Bikeeper: Available from Bikeeper: This Dutch company is easily my personal pick for the best new design I've seen in this area (even if they do have a Flash website.. ugh). It's not surprising that the Dutch, who are bicycle-oriented in the extreme, would come up with a simple and clever design such as this. You roll your bike into the trough, and the trough pivots to present obvious locking tangs to hook your U-lock into. (See the animation at their website.) Gosh, I love good design ideas. The only fault I can find with this design is, it may interfere with (or, rather, be obstructed by) down-tube bottle cages. Or if you have a bike (like a Montague) that doesn't have a down-tube. (I'd take my down-tube cage off if we had one of these at work.)
Commuter Bike Rack: Available from Huntco: This is a high-security "clamshell" design. Very safe, difficult to make dense, probably has a learning curve to use well. No nonsense aesthetics. Although Huntco has some more highly-designed stuff similar to Dero and Ribbon Rack (below), this particular model seems to be unique to them. This is what I'd want in the inner city (along with a Kryptonite New York City lock.)
Ribbon Rack: Available from RibbonRack: This is the classic design that has been widely copied, perhaps because the designers didn't pursue appropriate protections, or perhaps because they wanted to design and not spend their time in court. Or maybe, just maybe, they've been successful in protecting it and this is what everyone sells. (I hope so, but I somehow doubt it.) In any case, this brilliant design came out in (I think) the late '70s or the early '80s. Simple, beautiful, economical, classic.
Dero "Bike" Bike Rack: Available from Dero: It seems to me that Dero has been doing for years what many of the New York City designers have just started, and that is, iconic bike racks. They are in my opinion the leaders in commercial bike-rack design and execution. If you look at the NYC designers stuff (including Byrne) above, and then go look at the Dero site, you'll see a lot of similarities, and where there are duplicate themes, the Dero design is usually better. (Dero has the advantage of having done this for years and subjected their designs to a manufacturing discipline, so it's natural that they would be convincing when it comes to quality.) Dero has many different designs on their site (including an intriguing "stag" design) but I especially like the Bike Bike Rack. It can park up to 4 bikes and simply, iconically, announces what it is.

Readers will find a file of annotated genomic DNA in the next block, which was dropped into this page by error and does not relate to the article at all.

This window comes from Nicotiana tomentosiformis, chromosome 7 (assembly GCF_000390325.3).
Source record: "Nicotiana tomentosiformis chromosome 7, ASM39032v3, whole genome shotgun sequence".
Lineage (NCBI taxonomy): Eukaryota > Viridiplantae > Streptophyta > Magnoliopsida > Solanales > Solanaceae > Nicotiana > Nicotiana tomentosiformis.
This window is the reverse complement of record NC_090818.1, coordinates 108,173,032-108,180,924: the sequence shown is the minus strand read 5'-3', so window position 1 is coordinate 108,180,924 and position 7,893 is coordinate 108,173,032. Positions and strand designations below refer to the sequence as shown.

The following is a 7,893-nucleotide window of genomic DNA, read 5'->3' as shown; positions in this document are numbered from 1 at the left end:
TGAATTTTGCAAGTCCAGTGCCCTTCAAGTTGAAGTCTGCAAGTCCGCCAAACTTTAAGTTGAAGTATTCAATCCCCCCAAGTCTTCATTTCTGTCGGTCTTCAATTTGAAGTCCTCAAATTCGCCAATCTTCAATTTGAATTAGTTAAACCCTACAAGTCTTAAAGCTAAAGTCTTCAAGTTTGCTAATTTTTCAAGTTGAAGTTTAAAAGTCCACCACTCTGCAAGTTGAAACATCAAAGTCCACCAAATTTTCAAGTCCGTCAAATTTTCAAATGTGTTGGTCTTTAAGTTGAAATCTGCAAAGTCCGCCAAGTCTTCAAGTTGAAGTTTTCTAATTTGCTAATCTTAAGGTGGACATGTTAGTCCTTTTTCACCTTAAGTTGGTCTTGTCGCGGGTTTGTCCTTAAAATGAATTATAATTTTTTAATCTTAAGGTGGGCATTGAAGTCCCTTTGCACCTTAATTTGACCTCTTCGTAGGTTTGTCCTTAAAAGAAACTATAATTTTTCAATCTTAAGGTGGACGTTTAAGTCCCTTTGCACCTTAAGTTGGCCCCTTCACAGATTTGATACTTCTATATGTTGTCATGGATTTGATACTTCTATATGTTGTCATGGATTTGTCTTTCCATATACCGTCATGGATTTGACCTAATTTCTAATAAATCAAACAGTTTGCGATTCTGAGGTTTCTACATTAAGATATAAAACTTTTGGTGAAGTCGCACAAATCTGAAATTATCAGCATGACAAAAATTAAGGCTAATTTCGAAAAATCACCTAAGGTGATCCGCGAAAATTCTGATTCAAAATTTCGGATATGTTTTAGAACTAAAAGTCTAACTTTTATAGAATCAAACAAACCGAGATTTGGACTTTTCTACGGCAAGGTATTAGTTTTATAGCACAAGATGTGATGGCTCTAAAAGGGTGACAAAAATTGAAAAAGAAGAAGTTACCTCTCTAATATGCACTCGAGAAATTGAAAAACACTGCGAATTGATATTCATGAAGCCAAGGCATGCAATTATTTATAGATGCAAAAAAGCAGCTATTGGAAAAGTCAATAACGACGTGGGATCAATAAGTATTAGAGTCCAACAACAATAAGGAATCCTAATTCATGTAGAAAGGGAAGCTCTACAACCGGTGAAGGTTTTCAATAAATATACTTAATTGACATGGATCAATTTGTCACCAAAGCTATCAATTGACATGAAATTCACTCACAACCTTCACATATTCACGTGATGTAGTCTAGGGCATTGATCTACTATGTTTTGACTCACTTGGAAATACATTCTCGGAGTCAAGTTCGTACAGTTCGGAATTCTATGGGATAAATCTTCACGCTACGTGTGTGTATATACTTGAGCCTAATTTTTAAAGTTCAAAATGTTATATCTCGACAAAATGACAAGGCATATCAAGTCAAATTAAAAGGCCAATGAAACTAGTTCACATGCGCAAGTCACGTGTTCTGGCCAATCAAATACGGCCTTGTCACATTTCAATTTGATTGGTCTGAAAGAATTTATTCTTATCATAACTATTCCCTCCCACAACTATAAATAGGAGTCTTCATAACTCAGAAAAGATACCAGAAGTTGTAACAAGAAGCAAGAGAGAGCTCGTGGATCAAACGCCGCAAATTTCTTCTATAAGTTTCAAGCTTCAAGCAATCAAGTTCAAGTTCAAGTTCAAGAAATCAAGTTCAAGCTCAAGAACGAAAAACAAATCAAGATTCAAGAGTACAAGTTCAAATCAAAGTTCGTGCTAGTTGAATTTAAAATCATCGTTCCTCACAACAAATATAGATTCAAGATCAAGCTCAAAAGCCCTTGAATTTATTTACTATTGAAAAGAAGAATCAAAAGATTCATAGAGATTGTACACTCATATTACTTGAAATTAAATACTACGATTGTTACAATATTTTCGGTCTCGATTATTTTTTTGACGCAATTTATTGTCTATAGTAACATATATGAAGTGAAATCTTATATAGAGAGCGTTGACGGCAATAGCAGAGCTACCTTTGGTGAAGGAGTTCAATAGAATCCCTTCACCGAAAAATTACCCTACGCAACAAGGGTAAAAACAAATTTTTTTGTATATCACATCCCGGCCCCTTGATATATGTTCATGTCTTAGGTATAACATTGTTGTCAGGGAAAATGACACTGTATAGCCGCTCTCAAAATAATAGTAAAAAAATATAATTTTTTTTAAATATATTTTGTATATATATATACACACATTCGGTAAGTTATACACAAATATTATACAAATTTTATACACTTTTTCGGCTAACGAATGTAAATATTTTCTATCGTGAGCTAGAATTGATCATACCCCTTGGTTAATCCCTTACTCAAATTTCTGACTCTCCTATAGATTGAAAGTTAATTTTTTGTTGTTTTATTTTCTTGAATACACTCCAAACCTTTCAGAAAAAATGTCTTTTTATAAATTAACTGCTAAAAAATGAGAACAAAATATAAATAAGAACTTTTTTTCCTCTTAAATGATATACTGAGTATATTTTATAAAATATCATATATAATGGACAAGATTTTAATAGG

BikeTree: Available from BikeTree: On rare occasions, you come across something that is so stunningly over- engineered while being under- considered, it just takes your breath away. The BikeTree is one such item, a fantastic example of a solution hunting for a problem. Neither "bike parking" nor fully-realized "integrated bike sharing sytem", the BikeTree is an over-the top design exercise for parking bikes that employs Wi-Fi, Smart Cards, solar panels, lithium ion batteries, and lots and lots of polycarbonate plastic, all in the service of solving the awful problem of (wait for it).. having to carry a bike lock. Yes! Freedom from bike locks! Except, er, if you go on your bike to the grocery or hardware store, you'll have to carry a lock anyway. Nevermind. On their website, it says, "Bike Tree products emphasize simplicity, efficiency and convenience." I don't know what they're smoking over there at BikeTree, but I want some.